SOUTH SIDE Killer gets 26 years in 2 drug slayings
There was concern about whether a jury would impose the death penalty.
By ROGER G. SMITH
VINDICATOR COURTHOUSE REPORTER
YOUNGSTOWN -- A South Side man pleading guilty to two drug-related killings has avoided the death penalty and instead will spend 26 years in prison.
Judge James C. Evans of Mahoning County Common Pleas Court has sentenced Lance Lynch, 27, of Chicago Avenue, to 10 years each on two counts of voluntary manslaughter and three years each on two firearm specifications.
Lynch pleaded guilty to killing Robert J. Mahar, 39, of Watervliet, N.Y., in November 2001 and Eddie Lenord, 39, of Youngstown, in late December the same year.
Mahar was tortured
Lynch bound Mahar's hands and mouth with duct tape, tied him to a pole in his basement and tortured the victim for hours before killing him and dumping the body at an East Side home. Mahar's body had 37 distinct injuries, including 14 gunshot entrance wounds, an autopsy showed.
Prosecutors sought the death penalty because of the brutal nature of the crime.
Mahar was a truck driver who bought drugs from Lynch when he passed through Youngstown. He owed Lynch $600 for drugs.
Lenord was found dead on the living-room floor of his apartment on Willis Avenue, shot several times in the chest. Prosecutors said that killing was also over money owed to Lynch for drugs.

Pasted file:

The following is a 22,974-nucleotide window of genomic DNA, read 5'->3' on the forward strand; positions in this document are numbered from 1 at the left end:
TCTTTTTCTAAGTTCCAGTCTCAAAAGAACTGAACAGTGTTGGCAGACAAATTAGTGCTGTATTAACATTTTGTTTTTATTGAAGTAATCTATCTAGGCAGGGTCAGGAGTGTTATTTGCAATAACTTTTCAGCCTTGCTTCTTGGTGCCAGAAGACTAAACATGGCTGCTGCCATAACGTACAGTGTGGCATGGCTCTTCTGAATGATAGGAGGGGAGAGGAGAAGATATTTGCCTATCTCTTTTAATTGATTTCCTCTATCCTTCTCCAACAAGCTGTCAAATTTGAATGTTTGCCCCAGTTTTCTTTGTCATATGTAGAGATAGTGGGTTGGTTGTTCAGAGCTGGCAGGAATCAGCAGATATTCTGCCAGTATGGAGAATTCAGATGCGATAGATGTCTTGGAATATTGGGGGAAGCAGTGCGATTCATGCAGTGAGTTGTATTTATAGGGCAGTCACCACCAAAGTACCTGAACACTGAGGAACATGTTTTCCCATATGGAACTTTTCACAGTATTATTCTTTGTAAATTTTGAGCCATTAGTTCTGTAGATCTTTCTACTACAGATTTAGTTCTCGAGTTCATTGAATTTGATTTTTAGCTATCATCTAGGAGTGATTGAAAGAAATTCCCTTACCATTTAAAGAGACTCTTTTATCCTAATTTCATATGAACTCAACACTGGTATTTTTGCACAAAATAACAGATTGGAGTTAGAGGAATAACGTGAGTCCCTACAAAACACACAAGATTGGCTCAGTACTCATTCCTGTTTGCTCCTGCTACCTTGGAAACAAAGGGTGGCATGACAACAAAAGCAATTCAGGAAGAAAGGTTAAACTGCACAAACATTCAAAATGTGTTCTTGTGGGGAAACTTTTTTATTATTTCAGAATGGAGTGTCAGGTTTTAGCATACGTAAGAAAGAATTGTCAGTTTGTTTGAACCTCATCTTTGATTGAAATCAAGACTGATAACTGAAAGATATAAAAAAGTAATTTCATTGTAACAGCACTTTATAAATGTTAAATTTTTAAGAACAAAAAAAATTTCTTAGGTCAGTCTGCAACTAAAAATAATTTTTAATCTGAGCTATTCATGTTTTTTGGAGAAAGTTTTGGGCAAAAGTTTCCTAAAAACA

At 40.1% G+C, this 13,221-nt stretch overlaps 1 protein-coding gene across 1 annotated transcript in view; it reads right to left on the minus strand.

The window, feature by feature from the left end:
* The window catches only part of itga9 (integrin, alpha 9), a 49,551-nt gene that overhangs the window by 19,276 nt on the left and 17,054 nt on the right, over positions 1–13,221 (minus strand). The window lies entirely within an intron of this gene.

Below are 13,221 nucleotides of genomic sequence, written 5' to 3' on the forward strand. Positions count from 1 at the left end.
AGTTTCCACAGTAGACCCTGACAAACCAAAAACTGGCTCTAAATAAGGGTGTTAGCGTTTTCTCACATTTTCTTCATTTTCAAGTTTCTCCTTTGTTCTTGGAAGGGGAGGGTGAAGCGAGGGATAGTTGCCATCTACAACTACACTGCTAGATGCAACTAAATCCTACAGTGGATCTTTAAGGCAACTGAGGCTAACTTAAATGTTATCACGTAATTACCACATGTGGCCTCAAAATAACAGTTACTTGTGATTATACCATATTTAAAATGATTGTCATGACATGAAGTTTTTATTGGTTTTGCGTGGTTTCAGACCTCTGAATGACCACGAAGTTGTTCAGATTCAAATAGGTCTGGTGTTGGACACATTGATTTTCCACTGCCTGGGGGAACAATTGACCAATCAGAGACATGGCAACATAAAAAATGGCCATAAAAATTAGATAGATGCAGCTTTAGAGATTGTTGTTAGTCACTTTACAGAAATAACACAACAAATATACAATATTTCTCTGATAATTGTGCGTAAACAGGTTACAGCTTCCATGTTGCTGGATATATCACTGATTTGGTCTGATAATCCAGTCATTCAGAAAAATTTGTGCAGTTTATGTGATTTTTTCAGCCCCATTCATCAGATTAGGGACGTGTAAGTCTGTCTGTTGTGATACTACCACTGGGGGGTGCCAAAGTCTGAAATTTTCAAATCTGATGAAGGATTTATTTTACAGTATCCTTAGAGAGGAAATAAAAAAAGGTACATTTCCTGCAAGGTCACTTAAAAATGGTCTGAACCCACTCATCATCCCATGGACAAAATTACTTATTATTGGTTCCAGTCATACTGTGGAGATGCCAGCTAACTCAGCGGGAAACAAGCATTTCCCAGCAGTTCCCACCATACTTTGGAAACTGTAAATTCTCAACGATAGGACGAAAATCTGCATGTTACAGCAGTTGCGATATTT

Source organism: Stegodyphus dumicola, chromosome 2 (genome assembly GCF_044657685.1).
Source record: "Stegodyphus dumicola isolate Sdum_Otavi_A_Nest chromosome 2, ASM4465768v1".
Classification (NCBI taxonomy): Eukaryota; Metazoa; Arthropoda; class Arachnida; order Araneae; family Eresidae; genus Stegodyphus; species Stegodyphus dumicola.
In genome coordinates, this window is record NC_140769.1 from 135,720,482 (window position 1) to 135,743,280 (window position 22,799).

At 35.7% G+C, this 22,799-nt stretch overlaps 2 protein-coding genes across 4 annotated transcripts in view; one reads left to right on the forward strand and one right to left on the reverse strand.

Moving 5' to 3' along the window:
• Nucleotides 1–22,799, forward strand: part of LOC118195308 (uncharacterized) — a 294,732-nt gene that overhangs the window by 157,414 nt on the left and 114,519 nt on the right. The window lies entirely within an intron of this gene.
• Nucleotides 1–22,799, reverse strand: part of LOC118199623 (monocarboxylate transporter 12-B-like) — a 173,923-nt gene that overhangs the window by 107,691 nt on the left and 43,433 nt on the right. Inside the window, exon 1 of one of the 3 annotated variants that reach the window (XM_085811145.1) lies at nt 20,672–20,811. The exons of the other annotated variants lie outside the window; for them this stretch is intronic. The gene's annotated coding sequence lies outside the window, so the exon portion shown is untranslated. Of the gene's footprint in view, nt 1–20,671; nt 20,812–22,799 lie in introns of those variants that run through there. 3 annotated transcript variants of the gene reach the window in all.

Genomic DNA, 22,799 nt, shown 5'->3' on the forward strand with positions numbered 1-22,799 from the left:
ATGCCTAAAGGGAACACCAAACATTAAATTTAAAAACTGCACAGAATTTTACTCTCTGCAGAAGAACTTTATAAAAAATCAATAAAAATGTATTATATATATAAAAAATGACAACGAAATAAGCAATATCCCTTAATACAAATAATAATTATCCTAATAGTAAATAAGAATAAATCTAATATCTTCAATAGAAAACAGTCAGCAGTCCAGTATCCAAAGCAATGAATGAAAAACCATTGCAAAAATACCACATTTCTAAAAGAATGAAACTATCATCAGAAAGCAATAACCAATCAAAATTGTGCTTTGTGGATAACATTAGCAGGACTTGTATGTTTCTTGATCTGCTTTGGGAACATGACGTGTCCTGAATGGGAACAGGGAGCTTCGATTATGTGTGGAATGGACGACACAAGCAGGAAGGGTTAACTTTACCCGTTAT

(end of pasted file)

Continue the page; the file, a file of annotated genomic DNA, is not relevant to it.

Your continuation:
Lynch's lawyers subsequently tried to challenge the state's death penalty law. The Lynch case also was caught up in controversy over delayed autopsy reports.
Lynch is credited with serving more than 31/2 years of his sentence already because of the issues.
Once those issues were resolved, prosecutors had to determine whether to proceed with a capital murder case or take a plea, said assistant county Prosecutor Jay Macejko.
The law on homicide has changed since the murders, giving prosecutors more options, he said. But in the Lynch case prosecutors were limited to either a long and expensive trial or voluntary manslaughter pleas, he said.
Macejko said there was concern about whether a jury would impose the death penalty considering the drug-dealing nature of the case.
The practical decision was to take the plea, he said. The 26-year sentence is still fairly stiff, because Lynch will be imprisoned until he is in his 50s, Macejko said.